India with Kids 2013: The astounding Taj Mahal! Agra Fort too!

June 19, 2013 at 2:30 pm
How many millions of these photos must be taken every day?

How many millions of these photos must be taken every day?

The following day we met our driver for our day trip to Agra.

Agra gets a bad rap in most guide books. But it’s the #1 destination in India, as it’s home to the Taj Mahal.  Back in 2008 Gal had not been happy that we had spent almost three weeks in India, and hadn’t seen the Taj. The fact is, on that trip we had been in South India, which in many ways can seem like a different country. Today we were making it up to her.

There is a new highway from Delhi to Agra, and its like nothing I had ever seen in India before. Multiple lanes that would make it an easy candidate for an interstate in the USA. New huge housing estates and apartments flank the road as you depart Delhi, further signs of the incredible changes that are taking place here. Driving on the highway is a bit surreal – it’s a toll road, so hardly anyone uses it. No doubt as people get wealthier, they’ll go for ease of use rather than austerity.

Agra remains a dirty and massively crowded place. On our way in we stopped in the traffic long enough for Eitan and I to rush out and buy him a hat – his ear had been so badly sunburned up in the mountains. We bought him a fake India cricket hat, for 3 dollars – knowing that we were being ripped off (recommended price $1.50).

Visiting the Taj Mahal is a bit of a mission. Firstly, the entire perimeter has been enlarged so that you enter the tourist precinct at least a kilometer or so from the actual site. After buying tickets, we rode in a free electrified buggy to the security check point. There are about 50 things you are not allowed to take with you into the Taj.  Some are kind of strange – no books, newspapers, flashlights, flags. No pets or toolboxes either. Somehow hands are also not allowed!

After exiting security, which is very thorough, it’s time for the real deal. The first sight of the Taj Mahal is simply breathtaking. It doesn’t matter that there are thousands of others around – it’s a huge place. The kids were in awe – and Gal was finally appeased. Interestingly, the vast majority of visitors were Indian – you could just pick out a few foreigners here and there.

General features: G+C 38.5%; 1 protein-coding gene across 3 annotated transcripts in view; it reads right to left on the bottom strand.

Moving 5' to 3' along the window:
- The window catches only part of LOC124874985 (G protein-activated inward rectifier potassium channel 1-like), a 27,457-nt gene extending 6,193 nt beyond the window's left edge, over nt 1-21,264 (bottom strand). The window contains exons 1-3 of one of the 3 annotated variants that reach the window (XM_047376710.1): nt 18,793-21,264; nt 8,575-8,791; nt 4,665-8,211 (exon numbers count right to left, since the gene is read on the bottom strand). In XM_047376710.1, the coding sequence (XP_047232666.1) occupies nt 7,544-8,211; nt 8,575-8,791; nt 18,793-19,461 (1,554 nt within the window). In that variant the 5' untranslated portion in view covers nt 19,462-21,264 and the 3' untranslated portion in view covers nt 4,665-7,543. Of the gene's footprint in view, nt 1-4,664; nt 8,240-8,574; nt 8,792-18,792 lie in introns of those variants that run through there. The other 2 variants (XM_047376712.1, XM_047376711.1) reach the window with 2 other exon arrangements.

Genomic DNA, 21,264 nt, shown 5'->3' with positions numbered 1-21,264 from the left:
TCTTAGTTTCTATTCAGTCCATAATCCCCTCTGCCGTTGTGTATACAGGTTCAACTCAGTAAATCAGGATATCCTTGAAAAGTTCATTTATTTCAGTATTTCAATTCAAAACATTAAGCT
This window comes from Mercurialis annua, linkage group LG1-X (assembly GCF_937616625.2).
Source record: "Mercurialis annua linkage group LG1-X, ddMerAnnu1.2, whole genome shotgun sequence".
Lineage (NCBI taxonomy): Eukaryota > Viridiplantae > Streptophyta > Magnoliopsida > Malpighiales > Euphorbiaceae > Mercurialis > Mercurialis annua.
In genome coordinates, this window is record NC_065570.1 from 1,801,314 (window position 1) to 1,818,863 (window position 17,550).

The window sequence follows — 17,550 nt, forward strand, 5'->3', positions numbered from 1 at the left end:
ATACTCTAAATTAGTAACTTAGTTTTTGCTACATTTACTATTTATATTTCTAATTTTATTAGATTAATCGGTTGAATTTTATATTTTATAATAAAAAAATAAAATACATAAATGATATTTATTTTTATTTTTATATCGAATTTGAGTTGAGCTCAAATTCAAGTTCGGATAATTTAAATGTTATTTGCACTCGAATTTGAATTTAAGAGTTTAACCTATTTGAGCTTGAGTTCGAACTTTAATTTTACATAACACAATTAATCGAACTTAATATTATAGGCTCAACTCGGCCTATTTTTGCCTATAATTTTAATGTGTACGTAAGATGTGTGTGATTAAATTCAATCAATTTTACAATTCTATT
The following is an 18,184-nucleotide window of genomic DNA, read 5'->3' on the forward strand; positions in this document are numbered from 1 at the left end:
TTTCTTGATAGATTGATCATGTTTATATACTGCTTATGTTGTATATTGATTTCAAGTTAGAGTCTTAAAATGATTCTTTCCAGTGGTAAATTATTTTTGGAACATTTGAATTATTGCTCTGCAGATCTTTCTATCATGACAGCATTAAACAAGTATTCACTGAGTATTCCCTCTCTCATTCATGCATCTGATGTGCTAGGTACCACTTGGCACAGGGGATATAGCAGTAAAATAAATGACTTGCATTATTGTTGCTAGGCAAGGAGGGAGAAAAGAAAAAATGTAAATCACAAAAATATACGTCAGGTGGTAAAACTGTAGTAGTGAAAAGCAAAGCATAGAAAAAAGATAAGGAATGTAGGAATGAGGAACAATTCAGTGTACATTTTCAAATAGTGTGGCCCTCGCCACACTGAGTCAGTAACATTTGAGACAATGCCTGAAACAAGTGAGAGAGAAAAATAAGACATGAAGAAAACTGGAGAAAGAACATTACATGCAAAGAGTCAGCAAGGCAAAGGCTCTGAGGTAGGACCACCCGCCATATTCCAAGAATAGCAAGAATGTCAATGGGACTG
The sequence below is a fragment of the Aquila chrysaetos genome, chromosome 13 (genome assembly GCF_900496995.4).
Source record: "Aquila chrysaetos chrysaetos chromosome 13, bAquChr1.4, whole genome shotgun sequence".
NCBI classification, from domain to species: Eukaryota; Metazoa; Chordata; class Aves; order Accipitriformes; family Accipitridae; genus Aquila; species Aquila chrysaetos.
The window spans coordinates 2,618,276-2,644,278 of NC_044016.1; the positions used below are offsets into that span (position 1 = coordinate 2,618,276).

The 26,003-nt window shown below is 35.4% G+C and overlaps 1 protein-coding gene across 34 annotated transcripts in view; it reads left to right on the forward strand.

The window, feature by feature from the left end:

Gal with her instant new friends

Gal with her instant new friends

After spending a good amount of time – clearly locals make it a whole day affair by the way many had camped out in the shade – it was time to leave.

After a poor lunch at a highly recommended restaurant, we went to the Agra Fort. It’s an astounding building, and would be the greatest attraction in almost any city in the world, but in Agra, it’s a clear runner-up. By now Gal wasn’t feeling well for whatever reason, and so I took the boys around the Fort. There isn’t much inside – the most impressive part is definitely the entrance gate and outer walls. Shah Jahan who built the Taj for his wife was later imprisoned here by his own son – and we saw the terrace from which he apparently would gaze at the Taj every day for the many years of his imprisonment.

While we were away, Gal apparently became the #1 attraction for local tourists at the entrance gate – and appeared in hundreds of photos. Something that would repeat itself throughout the trip.

Later, it was back to Delhi on the empty highway.

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